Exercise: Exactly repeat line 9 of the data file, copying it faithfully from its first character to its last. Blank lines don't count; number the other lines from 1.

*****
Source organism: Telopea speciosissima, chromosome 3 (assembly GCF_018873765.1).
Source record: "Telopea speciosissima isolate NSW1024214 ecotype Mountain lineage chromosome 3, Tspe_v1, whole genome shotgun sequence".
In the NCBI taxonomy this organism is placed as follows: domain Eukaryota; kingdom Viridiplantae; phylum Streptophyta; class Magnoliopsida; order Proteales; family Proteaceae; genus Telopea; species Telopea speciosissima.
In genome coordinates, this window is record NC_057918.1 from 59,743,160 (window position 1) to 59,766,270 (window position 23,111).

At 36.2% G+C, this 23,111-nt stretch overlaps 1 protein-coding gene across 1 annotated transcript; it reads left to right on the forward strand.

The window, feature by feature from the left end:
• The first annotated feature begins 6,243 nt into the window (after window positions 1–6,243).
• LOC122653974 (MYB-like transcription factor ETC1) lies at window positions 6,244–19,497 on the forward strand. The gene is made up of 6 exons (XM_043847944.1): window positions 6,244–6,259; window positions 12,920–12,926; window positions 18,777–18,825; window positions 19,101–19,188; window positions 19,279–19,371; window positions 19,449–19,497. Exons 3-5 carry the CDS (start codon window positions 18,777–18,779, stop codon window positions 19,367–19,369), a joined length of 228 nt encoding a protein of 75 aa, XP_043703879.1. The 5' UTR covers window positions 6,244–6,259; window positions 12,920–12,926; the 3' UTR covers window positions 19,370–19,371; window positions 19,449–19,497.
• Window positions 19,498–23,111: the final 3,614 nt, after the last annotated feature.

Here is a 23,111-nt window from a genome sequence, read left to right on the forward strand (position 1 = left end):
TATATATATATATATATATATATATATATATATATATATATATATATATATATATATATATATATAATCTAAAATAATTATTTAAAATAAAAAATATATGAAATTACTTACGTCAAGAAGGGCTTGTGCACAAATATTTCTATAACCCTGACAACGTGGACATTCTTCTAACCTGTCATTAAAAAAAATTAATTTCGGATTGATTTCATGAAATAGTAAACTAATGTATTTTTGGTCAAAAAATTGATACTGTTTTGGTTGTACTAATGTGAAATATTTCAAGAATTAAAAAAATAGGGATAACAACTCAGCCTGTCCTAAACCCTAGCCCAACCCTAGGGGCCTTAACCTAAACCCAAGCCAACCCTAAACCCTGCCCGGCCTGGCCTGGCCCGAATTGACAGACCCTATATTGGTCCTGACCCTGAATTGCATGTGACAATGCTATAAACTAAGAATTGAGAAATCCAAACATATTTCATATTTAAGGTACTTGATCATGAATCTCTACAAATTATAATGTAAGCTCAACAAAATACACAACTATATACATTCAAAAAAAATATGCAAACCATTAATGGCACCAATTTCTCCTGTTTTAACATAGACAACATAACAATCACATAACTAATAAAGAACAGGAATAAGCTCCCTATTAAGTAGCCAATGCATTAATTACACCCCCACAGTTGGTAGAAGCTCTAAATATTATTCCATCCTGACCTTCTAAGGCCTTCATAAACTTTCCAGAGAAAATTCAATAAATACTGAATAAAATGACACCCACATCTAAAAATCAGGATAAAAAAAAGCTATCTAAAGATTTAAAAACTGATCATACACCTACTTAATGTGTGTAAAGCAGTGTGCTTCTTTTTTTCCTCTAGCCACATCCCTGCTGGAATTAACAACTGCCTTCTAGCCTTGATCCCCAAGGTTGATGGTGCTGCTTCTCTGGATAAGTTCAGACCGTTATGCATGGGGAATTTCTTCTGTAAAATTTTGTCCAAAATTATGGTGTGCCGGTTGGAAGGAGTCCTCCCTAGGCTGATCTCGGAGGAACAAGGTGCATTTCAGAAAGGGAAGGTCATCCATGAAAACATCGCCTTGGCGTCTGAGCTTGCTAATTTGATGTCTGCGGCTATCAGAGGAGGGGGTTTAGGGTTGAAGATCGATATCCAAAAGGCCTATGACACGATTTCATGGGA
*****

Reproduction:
• Window positions 19,498–23,111: the final 3,614 nt, after the last annotated feature.